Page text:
Contrary to what some people are suggesting, the firing of Don Imus for his racist comments about the Rutgers University women’s basketball team did not constitute censorship and it did not violate Imus’s freedom of speech. Instead, the controversy revolved around the principles of private property, freedom of contract, and the market process.
Censorship and violation of freedom of speech occur only when government, not private individuals, suppresses speech. The true test of a free society, with respect to speech, is not whether people are free to publish acceptable and pleasing speech but instead whether they are free to publish vile and unpopular speech without fear of governmental suppression or punishment.
For example, if the FCC had been threatening to fine Imus or his employer, CBS, for his racist comment, as the FCC did with Howard Stern and his obscene comments, that would have constituted censorship and violation of freedom of speech. But since there was no threat by the FCC to punish Imus or CBS for his racist remark, the issues of censorship and freedom of speech do not arise.
As the owner of the radio network on which Imus worked as a commentator, CBS has the right to set any rules it wants as to what will be and will not be published on the air. If CBS chooses to publish racist material, that is its right. By the same token, it also has the right to not publish racist material. The right to make the decision on what is going to be published and not published comes with ownership.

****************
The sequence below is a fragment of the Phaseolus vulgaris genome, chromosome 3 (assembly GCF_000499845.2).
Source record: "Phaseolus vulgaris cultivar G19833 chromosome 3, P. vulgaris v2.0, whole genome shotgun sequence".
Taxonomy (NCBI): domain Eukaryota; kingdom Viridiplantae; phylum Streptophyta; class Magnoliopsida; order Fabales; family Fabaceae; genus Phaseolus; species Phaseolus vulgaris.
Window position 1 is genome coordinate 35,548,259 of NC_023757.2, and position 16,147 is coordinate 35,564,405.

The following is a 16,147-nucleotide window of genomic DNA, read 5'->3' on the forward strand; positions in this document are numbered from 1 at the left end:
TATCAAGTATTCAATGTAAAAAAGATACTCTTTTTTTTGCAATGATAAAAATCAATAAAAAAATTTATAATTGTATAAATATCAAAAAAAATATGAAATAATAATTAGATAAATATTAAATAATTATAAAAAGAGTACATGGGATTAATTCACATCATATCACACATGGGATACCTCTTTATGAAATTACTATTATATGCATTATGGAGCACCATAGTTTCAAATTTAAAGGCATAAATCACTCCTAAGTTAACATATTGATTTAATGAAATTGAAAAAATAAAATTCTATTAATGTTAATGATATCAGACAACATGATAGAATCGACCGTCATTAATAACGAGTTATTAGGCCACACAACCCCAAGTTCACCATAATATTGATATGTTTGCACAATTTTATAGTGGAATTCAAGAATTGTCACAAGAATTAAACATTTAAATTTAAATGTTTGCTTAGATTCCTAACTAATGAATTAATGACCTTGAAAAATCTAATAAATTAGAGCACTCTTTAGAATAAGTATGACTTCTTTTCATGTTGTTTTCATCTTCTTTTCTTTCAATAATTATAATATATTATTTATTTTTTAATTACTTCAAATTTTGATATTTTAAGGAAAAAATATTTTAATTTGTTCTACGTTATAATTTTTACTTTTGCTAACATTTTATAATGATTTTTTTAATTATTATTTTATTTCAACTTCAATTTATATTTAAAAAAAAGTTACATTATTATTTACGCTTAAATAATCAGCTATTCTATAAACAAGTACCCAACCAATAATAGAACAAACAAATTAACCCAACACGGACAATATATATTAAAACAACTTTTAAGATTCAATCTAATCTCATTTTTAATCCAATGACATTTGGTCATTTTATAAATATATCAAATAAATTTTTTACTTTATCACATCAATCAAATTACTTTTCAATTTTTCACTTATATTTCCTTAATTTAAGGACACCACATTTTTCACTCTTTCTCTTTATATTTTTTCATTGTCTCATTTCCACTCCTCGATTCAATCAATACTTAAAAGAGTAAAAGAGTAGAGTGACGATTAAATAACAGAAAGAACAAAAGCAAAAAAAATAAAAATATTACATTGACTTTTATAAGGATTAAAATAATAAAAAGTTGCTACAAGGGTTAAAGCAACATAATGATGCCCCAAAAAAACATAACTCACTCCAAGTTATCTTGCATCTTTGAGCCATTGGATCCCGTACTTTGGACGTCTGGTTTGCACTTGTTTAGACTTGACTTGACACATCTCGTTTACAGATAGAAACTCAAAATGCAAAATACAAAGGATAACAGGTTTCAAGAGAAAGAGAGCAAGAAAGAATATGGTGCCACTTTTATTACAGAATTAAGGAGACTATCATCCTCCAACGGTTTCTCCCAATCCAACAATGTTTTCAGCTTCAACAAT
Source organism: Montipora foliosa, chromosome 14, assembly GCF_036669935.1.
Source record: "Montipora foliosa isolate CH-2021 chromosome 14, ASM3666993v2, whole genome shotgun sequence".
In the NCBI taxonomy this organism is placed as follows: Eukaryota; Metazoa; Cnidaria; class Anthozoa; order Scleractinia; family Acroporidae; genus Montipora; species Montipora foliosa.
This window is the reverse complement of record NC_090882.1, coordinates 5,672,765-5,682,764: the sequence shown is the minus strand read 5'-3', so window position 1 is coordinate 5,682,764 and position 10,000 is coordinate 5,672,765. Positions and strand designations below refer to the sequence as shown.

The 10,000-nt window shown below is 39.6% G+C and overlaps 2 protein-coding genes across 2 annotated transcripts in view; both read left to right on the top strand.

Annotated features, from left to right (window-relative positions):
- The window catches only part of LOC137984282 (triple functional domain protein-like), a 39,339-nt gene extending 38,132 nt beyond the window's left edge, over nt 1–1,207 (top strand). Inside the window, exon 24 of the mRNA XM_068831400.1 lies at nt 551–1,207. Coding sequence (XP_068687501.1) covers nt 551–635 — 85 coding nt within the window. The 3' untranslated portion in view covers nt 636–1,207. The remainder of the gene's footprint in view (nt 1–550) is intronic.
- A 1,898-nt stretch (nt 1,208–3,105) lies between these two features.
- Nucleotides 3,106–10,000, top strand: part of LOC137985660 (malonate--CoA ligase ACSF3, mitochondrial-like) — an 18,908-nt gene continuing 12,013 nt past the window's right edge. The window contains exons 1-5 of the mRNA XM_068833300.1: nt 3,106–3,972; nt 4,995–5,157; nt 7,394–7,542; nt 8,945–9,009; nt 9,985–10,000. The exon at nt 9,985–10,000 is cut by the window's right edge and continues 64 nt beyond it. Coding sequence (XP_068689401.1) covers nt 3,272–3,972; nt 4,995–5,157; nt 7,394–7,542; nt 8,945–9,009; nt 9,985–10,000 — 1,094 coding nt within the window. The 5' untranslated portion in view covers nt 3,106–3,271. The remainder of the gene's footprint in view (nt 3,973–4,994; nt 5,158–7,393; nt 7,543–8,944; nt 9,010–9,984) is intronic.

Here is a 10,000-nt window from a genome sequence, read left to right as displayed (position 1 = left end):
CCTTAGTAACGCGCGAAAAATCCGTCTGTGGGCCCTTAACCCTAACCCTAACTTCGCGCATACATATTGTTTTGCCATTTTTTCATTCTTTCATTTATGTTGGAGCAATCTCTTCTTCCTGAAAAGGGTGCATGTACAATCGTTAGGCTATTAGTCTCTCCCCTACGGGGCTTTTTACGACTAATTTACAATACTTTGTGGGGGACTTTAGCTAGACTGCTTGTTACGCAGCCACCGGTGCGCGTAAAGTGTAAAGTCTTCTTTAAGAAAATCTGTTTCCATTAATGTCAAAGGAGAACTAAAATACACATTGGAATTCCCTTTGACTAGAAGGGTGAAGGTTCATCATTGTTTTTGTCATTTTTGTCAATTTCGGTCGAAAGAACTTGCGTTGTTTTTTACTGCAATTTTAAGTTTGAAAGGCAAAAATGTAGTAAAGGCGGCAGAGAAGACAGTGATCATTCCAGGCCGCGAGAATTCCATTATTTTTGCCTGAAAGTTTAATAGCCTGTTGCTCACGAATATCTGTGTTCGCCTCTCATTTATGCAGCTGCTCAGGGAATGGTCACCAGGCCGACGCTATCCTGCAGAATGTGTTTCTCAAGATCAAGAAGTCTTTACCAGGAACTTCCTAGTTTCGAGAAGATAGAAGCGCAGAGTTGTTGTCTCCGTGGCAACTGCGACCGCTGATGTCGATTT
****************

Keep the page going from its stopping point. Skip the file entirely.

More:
Whatever the radio station’s decision, its employees, including its radio commentators, must abide by the owner’s rules as to what can be published and not published. If an employee doesn’t like the conditions of employment, he is free to quit and go elsewhere. But he can’t violate his employer’s rules and then claim that his free-speech rights have been violated when he gets fired.
If a radio station decides to publish racist material, that still doesn’t end the matter. In a free market, advertisers and consumers are free to boycott the radio station, which provides the following not-so-subtle message to the station: “While you are free to publish racist material, we are free to refuse to patronize your radio station.”
That is obviously what happened in the Imus case. As the public uproar grew and as CBS began losing advertisers for Imus’s show, CBS realized that it was going to have to pay an enormously high financial and public-relations price for continuing to air Imus’s show. Despite the high profits that Imus had been bringing CBS, economic pressure and moral suasion in the marketplace ultimately induced CBS to terminate Imus’s employment.
The Imus controversy shows how effective the market, as compared to the government, can be in addressing racism. Under principles of economic liberty, the racist is free to publish racist material but must oftentimes pay an economic price for his racism because of adverse reaction among consumers. Unlike government coercion, which relies on the bludgeon of law to regulate peaceful behavior, economic boycotts and moral suasion can nudge people toward more civil behavior.
Don Imus lost his job not because he was censured and not because his free-speech rights were violated. He was fired because of a free-market process that punished him for his racist remarks, a process that, up to now, had rewarded him with lots of money.